How To Make Reusable Bowl Covers

Home Hacks

Say sayonara to saran wrap! We've never felt good about the amount of saran wrap we use in the kitchen, but even more so now that we have half-eaten yogurts and mini-meals abandoned by our toddler. Our guilt finally motivated us to make some shower-cap style bowl covers.

What You Need

Materials
cotton laminate or oilcloth (some good sources here - check the comments too)
1/4" elastic (other sizes will work too - see note below about how much)
scissors
thread
bowls to trace
crayon, marker or pen
pinking shears (optional)

Equipment
sewing machine

Instructions

1. Select bowls or other circular objects for tracing. Keep in mind that the finished cover will be smaller than the bowl you trace so choose a bowl template bigger than what you want to cover in the end.

2. Trace your bowl onto the wrong side of your cloth with a crayon, pen, marker or whatever you have at hand.

3. Cut out the shape with scissors.

4. Sew your elastic to the wrong side of your cloth making sure to backstitch. I did mine about 1/2" in from the edge. You may want to go 3/4" or 1". I used a straight stitch (which you can see didn't turn out so straight). You could also use a zig-zag stitch. IMPORTANT: Once you've made a few stitches to hold it in place, pull the elastic tightly as you sew so that it gathers.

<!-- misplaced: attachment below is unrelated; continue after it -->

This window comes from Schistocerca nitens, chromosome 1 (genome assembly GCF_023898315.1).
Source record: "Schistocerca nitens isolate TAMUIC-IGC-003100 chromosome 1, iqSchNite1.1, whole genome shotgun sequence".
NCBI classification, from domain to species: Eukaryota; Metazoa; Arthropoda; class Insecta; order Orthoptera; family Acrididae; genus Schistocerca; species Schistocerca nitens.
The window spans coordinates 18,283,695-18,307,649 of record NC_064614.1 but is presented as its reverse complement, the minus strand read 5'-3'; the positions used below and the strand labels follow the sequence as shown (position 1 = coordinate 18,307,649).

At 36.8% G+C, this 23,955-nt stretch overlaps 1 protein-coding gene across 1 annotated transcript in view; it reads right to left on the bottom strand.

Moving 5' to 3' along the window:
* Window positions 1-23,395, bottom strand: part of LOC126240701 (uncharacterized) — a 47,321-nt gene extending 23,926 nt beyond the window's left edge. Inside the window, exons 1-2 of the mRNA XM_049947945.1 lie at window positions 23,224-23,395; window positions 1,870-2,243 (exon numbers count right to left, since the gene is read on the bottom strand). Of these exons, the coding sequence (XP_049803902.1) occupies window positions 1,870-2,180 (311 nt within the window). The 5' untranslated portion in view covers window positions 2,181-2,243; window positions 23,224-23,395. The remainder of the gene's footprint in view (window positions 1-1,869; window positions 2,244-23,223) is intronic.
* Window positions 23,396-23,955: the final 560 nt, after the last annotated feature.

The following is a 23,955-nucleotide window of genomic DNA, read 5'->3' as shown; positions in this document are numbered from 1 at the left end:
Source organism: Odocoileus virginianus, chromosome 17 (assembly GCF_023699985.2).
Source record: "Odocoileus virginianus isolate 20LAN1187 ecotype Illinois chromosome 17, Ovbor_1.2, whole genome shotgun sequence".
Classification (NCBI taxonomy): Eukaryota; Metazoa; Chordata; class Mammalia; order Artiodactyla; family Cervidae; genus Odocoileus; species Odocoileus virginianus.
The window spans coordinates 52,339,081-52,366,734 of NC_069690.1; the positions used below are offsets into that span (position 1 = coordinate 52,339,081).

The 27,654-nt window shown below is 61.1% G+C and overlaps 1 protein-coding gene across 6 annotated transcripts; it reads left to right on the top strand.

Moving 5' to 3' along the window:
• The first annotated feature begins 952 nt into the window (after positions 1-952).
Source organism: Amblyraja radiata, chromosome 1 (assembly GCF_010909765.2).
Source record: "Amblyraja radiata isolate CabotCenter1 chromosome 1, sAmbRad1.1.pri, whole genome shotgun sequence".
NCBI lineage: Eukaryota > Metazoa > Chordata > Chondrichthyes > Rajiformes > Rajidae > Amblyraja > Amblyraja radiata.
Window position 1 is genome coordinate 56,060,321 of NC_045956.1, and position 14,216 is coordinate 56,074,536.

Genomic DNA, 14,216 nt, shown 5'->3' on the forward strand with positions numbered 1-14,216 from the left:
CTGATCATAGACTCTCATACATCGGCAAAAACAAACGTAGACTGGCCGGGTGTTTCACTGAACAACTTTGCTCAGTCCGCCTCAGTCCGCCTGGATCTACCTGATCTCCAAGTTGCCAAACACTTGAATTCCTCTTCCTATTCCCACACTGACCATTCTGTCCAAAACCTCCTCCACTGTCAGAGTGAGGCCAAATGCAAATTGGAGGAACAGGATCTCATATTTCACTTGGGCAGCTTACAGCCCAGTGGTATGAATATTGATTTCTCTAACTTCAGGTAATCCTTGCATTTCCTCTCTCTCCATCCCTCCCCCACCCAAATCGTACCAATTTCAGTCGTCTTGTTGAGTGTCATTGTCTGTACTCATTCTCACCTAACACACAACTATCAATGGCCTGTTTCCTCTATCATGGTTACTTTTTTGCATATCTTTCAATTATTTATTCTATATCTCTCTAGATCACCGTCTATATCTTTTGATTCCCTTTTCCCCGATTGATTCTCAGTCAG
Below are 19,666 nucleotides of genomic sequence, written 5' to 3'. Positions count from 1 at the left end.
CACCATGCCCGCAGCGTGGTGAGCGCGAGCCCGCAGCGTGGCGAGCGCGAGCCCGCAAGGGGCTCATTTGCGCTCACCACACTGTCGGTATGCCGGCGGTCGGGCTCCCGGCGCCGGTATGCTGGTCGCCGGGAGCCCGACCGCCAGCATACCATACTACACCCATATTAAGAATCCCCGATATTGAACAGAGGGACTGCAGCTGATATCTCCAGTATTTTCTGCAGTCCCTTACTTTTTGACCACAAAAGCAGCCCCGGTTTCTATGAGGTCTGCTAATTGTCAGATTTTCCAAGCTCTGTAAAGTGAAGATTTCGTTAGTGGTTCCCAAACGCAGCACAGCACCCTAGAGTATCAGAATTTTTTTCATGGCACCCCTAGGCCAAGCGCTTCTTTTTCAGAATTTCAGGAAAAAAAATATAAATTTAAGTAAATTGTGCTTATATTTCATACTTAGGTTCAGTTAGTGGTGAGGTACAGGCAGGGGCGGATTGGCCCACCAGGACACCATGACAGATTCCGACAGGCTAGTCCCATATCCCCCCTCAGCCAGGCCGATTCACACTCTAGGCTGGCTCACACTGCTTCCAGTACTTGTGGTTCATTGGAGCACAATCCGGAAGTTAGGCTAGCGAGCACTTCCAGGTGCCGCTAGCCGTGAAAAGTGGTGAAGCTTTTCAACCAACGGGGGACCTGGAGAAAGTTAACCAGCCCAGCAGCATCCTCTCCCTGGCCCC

5. Overlap the beginning and ending of the elastic slightly, backstitch and snip off the unused elastic.

6. Trim edges with pinking shears if you like.

Additional Notes: How much elastic should I use you may wonder? Of course it depends on your bowl size. I don't think it's worth trying to figure out exactly how much you need - it's easier to just start with a longish piece and cut it off at the end.

I'll be the first to admit that I'm not great at figuring things out - if you have a different approach to making bowl covers or improvements to add please share them in the comments.


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(Images: Carrie McBride)

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As Apartment Therapy's Family Editor, Carrie covers design and modern homelife with children. A lapsed librarian, she lives in Brooklyn with her husband and two kids and is in contention to break the record for most hours spent at the playground.